So if you are ready to start your elimination diet, I have put together a comprehensive guide that you can follow from the comfort of your home.

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Jul 012019

Naturopathic medicine combines traditional medicine and evidence-based sciences to prevent and treat a wide array of health concerns. Naturopathy aims to educate, empower and motivate you to stimulate your own innate healing ability so that total well-being can be achieved.

Online naturopathic consultations combine the detailed and personalised treatment protocols of a clinical consultation, with the convenience of having your consultation at a time and place that suits your best.

There is no compromise on the depth and quality of health care that you receive via an online naturopathic consultation compare to a face-to-face consultation.

In my naturopathic practice, I strive to work with the principles of healing through whole foods and traditional naturopathic principles. Food before supplements is essential to envoke a long term healing response.

My passion is to help women heal through whole food principles and naturopathic traditions. I have an extensive background in recipe creation and meal plan development, so good food is a major part of my treatment protocols.


Initial online naturopathic consultations include a detailed health appraisal and an individualised comprehensive treatment program.  If required, comprehensive pathology testing can be utilised to delve deeper into the state of your health. Practitioner quality nutritional and herbal supplements may be prescribed if indicated, and these can be purchased via an online prescription.

  • In-depth online consultation at a time that suits you
  • Personalised treatment protocols
  • Targeted nutritional and lifestyle advice
  • Personalised menu plans
  • Practitioner-only supplements and compounded herbal formulas
  • Functional medicine pathology testing is carried out when indicated.


For new clients, online consultations come in a package of three appointments. The initial consultation goes for 45 minutes, with two follow-up appointments of 20 minutes each. These follow-up appointments are scheduled accordingly after your initial consultation.

From 10 years in clinical practice, I have seen amazing results from clients who commit to their health and see the healing journey through, from start to finish. Naturopathic medicine is not a quick fix as we are targeting the root cause. Most clients that I see have had health concerns present for quite some time, all which requires time to heal.

Once you have had your initial three consultations, you can schedule follow-up consultations as required one by one.


  • Female hormone concerns – PMS, PCOS, endometriosis, fibroids, menopause
  • Fertility support – infertility, pre-conception, pregnancy, post-partum
  • Digestive complaints
  • Skin conditions
  • Fatigue, stress, anxiety
  • Immune support, chronic infections
  • Sustainable weight loss

In addition to the above commonly treated health concerns, many clients have consultations for general health and wellbeing. This is great for those who are in good health, but just want to check in for some professional advice to see if they are on the right path.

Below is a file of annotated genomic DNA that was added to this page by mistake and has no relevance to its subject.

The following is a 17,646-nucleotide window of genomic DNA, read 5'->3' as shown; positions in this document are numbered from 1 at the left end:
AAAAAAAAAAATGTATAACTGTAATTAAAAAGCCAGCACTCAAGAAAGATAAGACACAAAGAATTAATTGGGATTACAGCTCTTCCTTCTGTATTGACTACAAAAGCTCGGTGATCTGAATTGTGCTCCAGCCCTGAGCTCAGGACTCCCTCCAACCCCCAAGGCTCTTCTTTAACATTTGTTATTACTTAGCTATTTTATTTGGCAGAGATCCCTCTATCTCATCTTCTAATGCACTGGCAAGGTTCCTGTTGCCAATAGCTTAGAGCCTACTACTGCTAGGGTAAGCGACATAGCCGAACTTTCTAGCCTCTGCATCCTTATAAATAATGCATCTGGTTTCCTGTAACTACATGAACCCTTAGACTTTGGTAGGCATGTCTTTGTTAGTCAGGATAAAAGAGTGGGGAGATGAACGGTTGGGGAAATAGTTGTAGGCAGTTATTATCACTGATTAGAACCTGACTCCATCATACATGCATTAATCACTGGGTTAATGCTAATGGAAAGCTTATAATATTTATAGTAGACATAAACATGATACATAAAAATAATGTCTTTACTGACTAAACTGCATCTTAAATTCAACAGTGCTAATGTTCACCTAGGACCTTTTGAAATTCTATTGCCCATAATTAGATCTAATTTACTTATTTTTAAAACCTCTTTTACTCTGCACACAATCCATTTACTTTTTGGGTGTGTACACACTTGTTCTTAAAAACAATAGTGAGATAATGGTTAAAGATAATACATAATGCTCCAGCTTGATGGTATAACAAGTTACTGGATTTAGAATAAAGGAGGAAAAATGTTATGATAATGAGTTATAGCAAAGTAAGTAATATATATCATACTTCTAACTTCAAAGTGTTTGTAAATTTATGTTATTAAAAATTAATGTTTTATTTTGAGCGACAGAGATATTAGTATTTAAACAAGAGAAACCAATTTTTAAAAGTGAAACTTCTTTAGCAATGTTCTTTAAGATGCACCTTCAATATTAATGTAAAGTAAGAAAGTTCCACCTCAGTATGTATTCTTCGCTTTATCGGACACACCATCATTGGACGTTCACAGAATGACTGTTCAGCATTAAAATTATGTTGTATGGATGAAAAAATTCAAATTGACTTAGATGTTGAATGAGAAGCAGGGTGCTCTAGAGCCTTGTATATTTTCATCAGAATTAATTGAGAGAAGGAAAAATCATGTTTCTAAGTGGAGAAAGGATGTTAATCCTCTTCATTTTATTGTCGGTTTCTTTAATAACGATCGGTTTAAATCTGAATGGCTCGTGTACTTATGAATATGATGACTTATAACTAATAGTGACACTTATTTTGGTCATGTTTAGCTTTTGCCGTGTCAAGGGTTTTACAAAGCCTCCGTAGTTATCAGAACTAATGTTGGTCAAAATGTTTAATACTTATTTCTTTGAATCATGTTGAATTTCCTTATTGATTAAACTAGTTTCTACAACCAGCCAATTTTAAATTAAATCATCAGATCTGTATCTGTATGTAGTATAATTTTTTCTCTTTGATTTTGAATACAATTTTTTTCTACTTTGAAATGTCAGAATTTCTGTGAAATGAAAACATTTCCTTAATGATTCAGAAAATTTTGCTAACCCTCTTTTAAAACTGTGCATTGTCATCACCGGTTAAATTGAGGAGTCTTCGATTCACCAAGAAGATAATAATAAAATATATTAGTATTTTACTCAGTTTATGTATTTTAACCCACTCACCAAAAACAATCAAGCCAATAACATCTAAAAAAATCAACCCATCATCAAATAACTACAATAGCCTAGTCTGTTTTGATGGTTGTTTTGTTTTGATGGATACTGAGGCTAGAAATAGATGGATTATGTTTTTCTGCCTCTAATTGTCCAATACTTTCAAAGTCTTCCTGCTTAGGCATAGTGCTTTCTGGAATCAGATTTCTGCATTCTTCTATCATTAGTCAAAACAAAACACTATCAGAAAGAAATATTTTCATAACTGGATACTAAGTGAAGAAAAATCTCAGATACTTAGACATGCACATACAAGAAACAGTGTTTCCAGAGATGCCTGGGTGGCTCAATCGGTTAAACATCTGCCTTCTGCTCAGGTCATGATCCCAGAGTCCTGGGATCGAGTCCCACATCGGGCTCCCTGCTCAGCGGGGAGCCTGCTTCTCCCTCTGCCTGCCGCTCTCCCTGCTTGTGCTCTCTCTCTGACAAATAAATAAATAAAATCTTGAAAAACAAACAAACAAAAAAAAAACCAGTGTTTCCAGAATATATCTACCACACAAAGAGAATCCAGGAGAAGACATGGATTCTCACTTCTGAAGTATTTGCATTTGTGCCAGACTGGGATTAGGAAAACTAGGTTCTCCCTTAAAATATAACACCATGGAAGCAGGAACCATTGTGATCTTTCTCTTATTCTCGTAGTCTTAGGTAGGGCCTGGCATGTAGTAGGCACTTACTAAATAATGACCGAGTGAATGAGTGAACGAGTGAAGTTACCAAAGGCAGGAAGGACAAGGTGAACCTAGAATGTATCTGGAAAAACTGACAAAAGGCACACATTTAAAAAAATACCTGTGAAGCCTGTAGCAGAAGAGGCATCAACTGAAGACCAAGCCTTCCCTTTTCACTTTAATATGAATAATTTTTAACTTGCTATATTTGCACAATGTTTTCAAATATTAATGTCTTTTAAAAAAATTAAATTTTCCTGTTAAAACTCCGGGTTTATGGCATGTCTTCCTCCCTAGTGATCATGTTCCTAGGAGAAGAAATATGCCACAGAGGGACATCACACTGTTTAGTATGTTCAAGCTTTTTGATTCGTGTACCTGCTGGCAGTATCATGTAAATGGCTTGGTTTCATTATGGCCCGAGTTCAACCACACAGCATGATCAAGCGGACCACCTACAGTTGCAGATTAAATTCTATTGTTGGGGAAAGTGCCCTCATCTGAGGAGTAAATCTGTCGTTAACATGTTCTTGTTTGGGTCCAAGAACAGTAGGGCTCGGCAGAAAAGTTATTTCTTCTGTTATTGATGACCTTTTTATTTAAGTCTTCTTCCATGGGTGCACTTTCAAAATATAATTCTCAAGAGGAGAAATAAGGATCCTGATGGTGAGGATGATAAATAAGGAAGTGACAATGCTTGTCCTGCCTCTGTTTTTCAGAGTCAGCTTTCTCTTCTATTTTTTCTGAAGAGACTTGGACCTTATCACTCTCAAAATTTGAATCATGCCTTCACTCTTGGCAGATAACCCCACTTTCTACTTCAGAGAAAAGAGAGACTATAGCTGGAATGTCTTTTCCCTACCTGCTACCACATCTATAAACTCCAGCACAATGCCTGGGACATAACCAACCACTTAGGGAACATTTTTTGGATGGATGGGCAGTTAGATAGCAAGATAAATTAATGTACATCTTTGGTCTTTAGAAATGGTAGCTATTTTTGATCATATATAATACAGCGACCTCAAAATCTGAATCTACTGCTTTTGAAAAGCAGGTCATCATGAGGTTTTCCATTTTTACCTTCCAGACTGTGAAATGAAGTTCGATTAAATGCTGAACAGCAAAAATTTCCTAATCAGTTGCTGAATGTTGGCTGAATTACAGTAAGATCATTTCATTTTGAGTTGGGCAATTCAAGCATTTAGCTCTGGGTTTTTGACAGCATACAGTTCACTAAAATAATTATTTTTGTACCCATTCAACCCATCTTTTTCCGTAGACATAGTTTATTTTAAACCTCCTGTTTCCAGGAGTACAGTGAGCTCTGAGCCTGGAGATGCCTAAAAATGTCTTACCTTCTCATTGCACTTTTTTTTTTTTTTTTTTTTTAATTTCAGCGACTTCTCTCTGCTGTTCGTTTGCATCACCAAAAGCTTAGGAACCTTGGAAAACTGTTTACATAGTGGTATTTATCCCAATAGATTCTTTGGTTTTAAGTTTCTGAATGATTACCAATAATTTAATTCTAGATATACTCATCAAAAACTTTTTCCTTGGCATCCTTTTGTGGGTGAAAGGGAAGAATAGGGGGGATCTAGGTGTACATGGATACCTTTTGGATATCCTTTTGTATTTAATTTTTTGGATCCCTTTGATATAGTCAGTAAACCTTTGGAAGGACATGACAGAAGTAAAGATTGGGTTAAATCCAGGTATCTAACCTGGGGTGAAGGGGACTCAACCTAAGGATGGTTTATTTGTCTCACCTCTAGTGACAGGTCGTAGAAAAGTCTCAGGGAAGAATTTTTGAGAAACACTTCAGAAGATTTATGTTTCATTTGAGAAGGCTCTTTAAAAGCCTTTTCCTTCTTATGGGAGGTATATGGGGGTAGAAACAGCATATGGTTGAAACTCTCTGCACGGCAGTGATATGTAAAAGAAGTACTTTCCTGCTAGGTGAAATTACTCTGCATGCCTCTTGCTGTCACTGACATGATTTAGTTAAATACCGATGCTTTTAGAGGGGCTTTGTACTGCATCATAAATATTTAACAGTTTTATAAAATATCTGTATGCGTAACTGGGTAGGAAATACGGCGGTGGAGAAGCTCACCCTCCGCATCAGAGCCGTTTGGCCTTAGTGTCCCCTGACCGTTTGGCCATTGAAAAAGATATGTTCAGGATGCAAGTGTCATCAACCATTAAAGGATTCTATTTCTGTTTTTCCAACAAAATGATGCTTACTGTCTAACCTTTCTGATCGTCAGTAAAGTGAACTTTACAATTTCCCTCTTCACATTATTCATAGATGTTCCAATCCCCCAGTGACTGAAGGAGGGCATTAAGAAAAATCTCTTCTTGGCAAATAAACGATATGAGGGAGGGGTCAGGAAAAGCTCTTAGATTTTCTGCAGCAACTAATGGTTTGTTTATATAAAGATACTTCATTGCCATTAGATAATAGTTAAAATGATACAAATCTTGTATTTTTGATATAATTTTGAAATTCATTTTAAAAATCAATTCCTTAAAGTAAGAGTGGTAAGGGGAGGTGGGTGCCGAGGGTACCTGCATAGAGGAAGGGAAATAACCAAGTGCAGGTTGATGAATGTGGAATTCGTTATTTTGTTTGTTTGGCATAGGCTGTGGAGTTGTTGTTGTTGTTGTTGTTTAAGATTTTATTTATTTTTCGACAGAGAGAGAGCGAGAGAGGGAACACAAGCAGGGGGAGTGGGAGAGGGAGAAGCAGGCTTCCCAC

I hold a Bachelor of Health Science (Naturopathy), Dip. Nutrition, Dip. Herbal Medicine and Cert4 Remedial Massage. I have post-graduate training in fertility management through the Baby Maker Network.

I have professional recognition with and I am a member of the Australian Traditional Medical Society.

atms logo

If you are still not sure in naturopathic medicine is right for you, why don’t you book in a free 15-minute discovery call so we can chat about your concerns a little further.

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Jun 172019

The human gut is much more complex than previously thought and has a huge impact on whole-body health. A healthy gut contributes to a strong immune system, heart health, brain health, improved mood, healthy sleep, and effective digestion.

The health of our digestive system is reflected in just about every other system in the body. It’s not just its ability to extract the nutrients that are required for our bodies to operate optimally, but for its ability to produce substances such as nutrients, hormones and neurotransmitters. Without all these essential ingredients that the gut provides, we would simply cease to exist.

For these reasons alone, ensuring optimal gut health is vital to your very being.

When we talk about holistic gut health, we include everything from the mouth the anus. We don’t break it down into compartments, as an imbalance in one area will result in imbalances in another area.

Naturopathically, we look at how we are chewing our food, how our stomach is beginning to digest the food, how our small intestines are absorbing nutrients and how efficient our bowel is excreting the remains. We also assess our relationship with food as the mind-gut connection can have a dramatic effect on how we digest and absorb our food (1). The mind-gut connection is a huge topic that we will get into another day.

At the forefront of gut health, today is the role of our microbiome and its effect on our entire health. The term microbiome refers to the bacteria that resides within us. This bacteria can have both beneficial and detrimental effects on our health, and getting it into balance is key to complete health. In the past few decades, science has really put a spotlight on how vital it is to have a microbiome that is thriving within us.(2)